T 0935/14 (Associated accounts/BLACKBERRY) of 28.4.2021

European Case Law Identifier: ECLI:EP:BA:2021:T093514.20210428
Date of decision: 28 April 2021
Case number: T 0935/14
Application number: 10154934.3
IPC class: G06F 9/445
G06F 21/00
H04L 29/08
H04L 29/06
Language of proceedings: EN
Distribution: D
Download and more information:
Decision text in EN (PDF, 315 KB)
Documentation of the appeal procedure can be found in the Register
Bibliographic information is available in: EN
Versions: Unpublished
Title of application: System and method for providing access to a service relating to an account for an electronic device in a network
Applicant name: BlackBerry Limited
Opponent name: -
Board: 3.5.06
Headnote: -
Relevant legal provisions:
European Patent Convention Art 84
Keywords: Claims - clarity (no)
Claim interpretation - broad vs. vague claims


Cited decisions:
Citing decisions:
T 1895/18
T 2363/19

Summary of Facts and Submissions

I. The appeal is against the decision of the Examining Division to refuse the application. The appellant's main and sole request is that the decision be set aside and that a patent be granted on the basis of a set of claims 1-13 filed on 23 February 2021.

II. This request was filed in response to a communication accompanying the summons to oral proceedings before the Board, wherein the Board set out its provisional opinion that the only request at that time, filed with the grounds of appeal, was deficient in view of Articles 83 and 84 EPC.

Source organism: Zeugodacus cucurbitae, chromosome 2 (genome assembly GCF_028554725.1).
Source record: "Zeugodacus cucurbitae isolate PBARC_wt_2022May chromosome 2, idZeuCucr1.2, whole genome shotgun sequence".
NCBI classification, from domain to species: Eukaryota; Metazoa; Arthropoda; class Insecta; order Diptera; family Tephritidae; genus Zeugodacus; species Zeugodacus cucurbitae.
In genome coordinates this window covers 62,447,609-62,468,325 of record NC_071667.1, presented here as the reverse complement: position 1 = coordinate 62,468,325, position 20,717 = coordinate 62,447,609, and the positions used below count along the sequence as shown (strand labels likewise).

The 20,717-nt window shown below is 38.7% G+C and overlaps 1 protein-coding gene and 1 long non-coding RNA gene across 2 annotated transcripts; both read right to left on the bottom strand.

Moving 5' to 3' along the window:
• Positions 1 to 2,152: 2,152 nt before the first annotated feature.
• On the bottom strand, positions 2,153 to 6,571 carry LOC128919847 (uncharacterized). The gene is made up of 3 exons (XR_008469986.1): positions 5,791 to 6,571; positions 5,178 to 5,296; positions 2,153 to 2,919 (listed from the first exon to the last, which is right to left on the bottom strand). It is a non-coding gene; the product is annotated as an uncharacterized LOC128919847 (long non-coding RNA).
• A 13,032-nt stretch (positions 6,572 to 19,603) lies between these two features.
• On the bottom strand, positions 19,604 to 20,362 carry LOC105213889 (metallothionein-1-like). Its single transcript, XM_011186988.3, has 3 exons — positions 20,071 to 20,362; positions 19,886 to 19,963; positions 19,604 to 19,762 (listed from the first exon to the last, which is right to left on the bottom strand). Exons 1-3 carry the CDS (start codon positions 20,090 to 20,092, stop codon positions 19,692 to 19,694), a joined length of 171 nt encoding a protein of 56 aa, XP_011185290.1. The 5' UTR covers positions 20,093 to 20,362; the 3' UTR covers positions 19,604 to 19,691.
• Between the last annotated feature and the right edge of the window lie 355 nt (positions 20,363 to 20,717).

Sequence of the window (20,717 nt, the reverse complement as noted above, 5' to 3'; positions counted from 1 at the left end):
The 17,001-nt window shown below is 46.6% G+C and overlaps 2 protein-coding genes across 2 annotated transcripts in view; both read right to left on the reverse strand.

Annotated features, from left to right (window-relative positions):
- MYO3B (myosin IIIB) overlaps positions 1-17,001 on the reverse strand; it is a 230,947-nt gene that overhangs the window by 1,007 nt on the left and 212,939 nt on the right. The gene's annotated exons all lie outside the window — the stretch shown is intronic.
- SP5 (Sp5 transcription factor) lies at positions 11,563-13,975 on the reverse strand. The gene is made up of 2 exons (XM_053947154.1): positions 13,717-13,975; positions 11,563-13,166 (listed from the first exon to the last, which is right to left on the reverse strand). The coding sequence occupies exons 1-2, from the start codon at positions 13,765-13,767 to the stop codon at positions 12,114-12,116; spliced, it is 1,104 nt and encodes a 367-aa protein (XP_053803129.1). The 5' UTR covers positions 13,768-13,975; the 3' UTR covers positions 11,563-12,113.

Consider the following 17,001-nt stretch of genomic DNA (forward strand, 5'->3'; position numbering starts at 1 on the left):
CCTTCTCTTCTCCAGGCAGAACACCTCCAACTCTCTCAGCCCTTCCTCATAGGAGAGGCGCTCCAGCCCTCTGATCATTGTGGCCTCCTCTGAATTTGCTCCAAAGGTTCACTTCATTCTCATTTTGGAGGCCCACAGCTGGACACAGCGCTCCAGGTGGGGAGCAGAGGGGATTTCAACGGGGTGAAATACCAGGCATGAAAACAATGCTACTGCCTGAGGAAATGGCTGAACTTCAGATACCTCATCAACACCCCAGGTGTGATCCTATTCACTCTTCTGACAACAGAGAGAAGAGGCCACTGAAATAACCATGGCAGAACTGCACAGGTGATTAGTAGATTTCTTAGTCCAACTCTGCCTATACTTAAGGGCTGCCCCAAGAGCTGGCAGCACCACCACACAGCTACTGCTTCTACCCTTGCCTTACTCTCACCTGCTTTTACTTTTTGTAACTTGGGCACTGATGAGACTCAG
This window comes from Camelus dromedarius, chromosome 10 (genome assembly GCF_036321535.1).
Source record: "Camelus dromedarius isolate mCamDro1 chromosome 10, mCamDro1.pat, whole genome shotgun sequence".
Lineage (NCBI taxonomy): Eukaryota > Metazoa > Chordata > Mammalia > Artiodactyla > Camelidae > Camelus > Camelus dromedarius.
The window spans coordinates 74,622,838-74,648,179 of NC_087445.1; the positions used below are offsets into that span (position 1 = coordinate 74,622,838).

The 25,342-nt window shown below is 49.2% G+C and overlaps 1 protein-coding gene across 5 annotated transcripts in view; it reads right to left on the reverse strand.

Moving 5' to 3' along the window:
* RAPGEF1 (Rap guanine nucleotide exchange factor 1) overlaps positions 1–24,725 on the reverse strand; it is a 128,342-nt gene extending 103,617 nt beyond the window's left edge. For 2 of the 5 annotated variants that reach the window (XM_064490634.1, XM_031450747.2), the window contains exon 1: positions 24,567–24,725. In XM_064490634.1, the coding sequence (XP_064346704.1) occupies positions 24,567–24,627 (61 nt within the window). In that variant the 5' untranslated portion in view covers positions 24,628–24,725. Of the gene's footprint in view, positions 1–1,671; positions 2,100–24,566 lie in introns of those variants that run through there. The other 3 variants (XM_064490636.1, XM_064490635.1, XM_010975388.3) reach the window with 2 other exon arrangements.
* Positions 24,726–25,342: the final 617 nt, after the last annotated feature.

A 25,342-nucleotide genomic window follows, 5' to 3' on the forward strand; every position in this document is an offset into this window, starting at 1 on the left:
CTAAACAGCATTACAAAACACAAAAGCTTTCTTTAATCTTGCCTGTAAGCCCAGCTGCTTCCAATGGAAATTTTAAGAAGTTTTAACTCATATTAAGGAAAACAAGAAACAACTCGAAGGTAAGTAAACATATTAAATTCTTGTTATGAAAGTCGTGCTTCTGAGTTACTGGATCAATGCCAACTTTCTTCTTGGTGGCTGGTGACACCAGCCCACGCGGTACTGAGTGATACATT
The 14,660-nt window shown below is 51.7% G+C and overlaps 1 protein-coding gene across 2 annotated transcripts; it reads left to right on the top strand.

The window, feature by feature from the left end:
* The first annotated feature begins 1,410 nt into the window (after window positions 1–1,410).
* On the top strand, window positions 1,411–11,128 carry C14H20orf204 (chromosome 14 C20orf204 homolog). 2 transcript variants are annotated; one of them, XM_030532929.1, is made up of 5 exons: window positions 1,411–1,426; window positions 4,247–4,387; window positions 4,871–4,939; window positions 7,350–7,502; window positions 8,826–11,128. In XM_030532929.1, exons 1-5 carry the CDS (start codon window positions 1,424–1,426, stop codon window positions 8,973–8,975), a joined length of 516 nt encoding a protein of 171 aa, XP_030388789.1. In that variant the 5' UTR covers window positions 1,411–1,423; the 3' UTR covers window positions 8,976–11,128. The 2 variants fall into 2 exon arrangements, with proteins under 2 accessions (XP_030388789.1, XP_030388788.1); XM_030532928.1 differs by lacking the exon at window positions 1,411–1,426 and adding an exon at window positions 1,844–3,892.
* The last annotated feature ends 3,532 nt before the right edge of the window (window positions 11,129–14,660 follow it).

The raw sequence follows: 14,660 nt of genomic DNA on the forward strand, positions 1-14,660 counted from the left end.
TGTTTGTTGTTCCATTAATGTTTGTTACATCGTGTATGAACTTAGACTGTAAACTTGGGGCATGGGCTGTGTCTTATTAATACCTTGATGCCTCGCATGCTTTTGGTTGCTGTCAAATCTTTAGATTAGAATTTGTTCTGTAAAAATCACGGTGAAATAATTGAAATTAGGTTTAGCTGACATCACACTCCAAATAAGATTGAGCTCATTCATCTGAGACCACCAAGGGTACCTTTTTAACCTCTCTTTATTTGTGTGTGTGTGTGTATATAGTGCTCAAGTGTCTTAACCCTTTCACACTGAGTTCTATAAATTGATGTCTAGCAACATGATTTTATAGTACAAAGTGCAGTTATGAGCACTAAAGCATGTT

III. The decision was announced in the oral proceedings.

IV. Claim 1 of the main request recites (reference signs removed):

A method for providing access for a terminal device to a messaging application operating on a server using a mobile device, said mobile device communicating with the server through a first communication link, said method comprising:

establishing a second communication link between said terminal device and said mobile device;

generating at the terminal device a request to initiate an associated account creation request and sending the request to the mobile device;

sending by the mobile device , a request to create an associated account, to the server;

receiving at said server the request to create the associated account, from the mobile device, the associated account to be associated with a primary account for said mobile device comprising one of:a hosted account where messages from said terminal device to said server include an identifier unique to the mobile device;a temporary account where messages from said terminal device to said server utilize a temporary unique identifier associated with the mobile device and the terminal device; ora meta account where messages from said terminal device to said server include a unique identifier based on unique identification data associated with the mobile device; and

at said server, creating said associated account for said terminal device using identification data relating to the terminal device and the primary account associated with the mobile device, updating an account database to associate messages for the primary account with the terminal device as well as the mobile device and sending a confirmation message to the mobile device that an associated account has been created,